The dangers of poor ERP requirements gathering: a case study
Unlike standalone enterprise systems such as accounting, inventory, or HRMS, ERP systems involve and interact with nearly every process, policy and operating rule within a particular company’s business environment. Unless the firm’s workforce and supporting technologies are entirely compliant with what the enterprise ‘needs’ and ‘wants’ on top of ‘how it operates’; things can go very wrong, very quickly.
Consequently, the development of proper sets of business and technical ERP requirements are critical, whether they involve the selection of the right ERP system during the lead up to a purchase, or used later as a concrete baseline and as operational measurements applicable to additional considerations down the road. They are never optional - ever.
The process of investigating, developing and defining requirements represents the knowledge-backbone of an enterprise. These elements must therefore be as flexible as there are sturdy, allowing administrative and technical managers, supported by a well-trained workforce and necessary technologies to deliver value on the bottom line.
Where things start to go wrong
However, many typically responsible managers fail to appreciate just how critical this intellectual effort is, and instead apply half measures, when a full-measure and more is not only important, but potentially life threatening if they get it wrong. In the case of ERP operations specifically, the latter characteristic applies more times than not; since as asserted previously, resources-based platforms become enterprise-centric immediately from the moment they spin up.
As an example consider ‘Alpha Company’, a mid-sized manufacturer oriented to small-lot production of printed circuit boards for the automobile sector. In the past the company had done well, and subsequently become the sole provider for a premier auto brand called ‘BetaCar’, even though ‘Alpha’s management had never felt the need to consider an ERP platform. From their perspective, as long as its products were QA’d appropriately and delivered to ‘Beta’ on time, the money would continue to flow.
Everything moved along apace until ‘Beta’ merged with a larger global concern called “CharlieCar’. Suddenly, in order for ‘Alpha’ to maintain its sole-provider contract with ‘Beta’, it needed to select, purchase, and launch an ERP platform that was entirely compliant with both ‘Beta’ and ‘Charlie’s’ global automated scheduling systems, even though they were steps removed up the organizational chain from ‘Alpha’s’ operations.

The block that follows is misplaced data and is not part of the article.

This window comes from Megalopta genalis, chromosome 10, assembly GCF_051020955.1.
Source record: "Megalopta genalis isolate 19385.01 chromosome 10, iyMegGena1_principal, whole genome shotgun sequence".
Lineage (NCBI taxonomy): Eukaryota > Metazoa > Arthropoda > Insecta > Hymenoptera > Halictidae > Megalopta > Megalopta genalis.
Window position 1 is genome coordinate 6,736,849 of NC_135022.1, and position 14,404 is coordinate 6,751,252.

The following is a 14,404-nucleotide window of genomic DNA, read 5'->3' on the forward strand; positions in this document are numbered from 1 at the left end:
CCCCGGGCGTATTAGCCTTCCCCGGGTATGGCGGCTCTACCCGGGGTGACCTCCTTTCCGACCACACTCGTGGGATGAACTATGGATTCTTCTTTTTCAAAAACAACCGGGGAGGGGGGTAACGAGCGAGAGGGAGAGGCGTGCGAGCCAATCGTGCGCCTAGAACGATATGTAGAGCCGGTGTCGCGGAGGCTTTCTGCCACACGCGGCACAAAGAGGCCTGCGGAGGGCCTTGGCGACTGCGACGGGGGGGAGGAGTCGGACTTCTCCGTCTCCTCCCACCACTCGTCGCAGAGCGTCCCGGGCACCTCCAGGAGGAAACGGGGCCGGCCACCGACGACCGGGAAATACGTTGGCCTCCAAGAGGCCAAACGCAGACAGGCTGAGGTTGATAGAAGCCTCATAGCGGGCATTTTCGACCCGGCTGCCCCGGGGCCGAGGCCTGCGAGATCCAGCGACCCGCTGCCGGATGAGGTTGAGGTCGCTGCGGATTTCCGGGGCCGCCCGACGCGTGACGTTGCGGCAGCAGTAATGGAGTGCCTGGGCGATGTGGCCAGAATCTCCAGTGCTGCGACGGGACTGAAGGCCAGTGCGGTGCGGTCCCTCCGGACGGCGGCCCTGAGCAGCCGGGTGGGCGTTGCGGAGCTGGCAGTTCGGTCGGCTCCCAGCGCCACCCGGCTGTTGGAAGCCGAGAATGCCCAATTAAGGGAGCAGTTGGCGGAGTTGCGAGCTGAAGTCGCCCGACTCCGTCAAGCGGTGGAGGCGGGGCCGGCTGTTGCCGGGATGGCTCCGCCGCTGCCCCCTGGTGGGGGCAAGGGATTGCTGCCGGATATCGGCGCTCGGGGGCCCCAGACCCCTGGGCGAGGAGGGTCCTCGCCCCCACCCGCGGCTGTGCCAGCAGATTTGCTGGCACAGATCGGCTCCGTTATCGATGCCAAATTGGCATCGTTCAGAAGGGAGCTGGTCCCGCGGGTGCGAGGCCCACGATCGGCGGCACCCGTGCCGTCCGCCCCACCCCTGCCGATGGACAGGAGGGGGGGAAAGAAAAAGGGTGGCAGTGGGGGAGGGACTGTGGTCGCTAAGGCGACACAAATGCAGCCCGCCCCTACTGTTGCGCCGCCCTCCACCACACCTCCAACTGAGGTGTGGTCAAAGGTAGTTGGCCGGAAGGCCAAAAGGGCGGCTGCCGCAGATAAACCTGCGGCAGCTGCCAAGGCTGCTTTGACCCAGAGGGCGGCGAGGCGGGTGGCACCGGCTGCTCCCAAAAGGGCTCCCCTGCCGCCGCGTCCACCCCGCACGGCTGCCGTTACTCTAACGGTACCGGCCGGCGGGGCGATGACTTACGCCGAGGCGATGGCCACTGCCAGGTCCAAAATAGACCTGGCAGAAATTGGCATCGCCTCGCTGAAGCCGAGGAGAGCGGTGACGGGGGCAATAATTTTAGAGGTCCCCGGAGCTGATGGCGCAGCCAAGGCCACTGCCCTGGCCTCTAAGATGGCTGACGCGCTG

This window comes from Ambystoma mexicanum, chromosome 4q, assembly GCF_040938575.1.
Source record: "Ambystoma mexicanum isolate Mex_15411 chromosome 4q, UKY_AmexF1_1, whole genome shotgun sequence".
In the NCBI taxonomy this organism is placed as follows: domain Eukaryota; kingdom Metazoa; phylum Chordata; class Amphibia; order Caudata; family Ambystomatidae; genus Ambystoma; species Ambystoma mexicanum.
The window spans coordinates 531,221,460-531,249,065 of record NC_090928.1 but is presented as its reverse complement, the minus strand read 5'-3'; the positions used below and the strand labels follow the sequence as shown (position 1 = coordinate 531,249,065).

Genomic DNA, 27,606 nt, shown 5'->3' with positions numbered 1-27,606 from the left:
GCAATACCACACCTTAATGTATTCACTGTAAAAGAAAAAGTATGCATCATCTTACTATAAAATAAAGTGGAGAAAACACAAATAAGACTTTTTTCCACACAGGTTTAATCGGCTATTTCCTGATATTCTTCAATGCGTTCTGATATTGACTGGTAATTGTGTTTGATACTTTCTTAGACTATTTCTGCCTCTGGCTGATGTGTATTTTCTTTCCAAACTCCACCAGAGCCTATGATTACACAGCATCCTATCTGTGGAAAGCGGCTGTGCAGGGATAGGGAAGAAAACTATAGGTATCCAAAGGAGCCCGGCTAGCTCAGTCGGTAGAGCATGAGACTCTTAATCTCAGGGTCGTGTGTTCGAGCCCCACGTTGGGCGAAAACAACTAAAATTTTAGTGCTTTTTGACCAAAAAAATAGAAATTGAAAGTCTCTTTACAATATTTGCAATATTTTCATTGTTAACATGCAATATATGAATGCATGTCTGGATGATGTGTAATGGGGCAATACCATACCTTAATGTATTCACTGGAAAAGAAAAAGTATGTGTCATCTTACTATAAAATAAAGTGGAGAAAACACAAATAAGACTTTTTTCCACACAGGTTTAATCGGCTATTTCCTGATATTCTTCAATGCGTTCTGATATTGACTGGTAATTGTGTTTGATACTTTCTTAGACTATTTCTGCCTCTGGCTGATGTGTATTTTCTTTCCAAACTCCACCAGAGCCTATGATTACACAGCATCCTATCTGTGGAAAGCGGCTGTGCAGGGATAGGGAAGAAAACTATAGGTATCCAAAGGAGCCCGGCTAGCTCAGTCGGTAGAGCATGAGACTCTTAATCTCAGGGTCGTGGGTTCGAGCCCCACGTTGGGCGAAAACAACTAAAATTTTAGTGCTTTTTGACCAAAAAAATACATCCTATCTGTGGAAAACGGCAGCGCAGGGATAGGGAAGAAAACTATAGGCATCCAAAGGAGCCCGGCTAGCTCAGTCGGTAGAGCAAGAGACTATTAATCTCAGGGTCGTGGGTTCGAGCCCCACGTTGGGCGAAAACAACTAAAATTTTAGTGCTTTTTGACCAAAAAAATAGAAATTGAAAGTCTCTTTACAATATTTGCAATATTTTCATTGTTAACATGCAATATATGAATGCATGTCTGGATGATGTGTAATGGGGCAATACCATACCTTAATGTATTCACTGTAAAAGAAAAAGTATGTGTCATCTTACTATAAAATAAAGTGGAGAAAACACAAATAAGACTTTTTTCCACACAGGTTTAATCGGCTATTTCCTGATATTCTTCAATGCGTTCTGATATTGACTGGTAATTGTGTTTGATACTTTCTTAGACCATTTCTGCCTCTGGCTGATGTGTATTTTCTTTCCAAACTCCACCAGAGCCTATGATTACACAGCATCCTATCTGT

Rushed ERP requirements gathering makes things worse
As one might expect an immediate business fire drill ensued; including what they thought was the execution of a detailed set of requirements documents including an index of all necessary internal processes. However, the work had not been done efficiently, and the effort failed to identify and detail several automated production-stage alerts were not only critical to ‘Beta’ and ‘Charlie’s’ larger business interests at a general data exchange level, but also to ‘Alpha’ directly since the now unknown process triggers were supposed to be integrated within the company’s automated production line.
Nevertheless, ‘Alpha’ happily bought a shiny, new, and highly-expensive piece of software; paid additional monies to a consulting firm to execute, launch and implement the system, and thought that they were home free, until the first product run stopped suddenly, and operators received an alert based on the irregular receipt of stage data to ‘Alpha’s’ ERP scheduling module. Unfortunately, after consuming 48 hours worth of troubleshooting, the result was that the new system was unable to perform the needed processing, and as a wag might say, ‘what was previously history suddenly became hysteria.’
In the end of the day, what previously existed as a happy business relationship between one small and one larger company, became a nightmare times three. Meanwhile, given their respective financial strengths, ‘Beta’ and ‘Charlie’ managed to weather the collective storm reasonably well.
However, as the smallest, and most dependent of the lot, ‘Alpha’ ended up closing its doors, after responding to a raft of breach of contract lawsuits filed by its bigger business partners. All of that misery could have been avoided had ‘Alpha’ just taken proper care of its initial requirements investigation, and ensured that the company not only knew how its own internal processes did and didn’t work, but also how its integrated business partners operated as well. Unfortunately, they didn’t; and the subsequent cascade of failures put them in a spot they simply couldn’t recover from.
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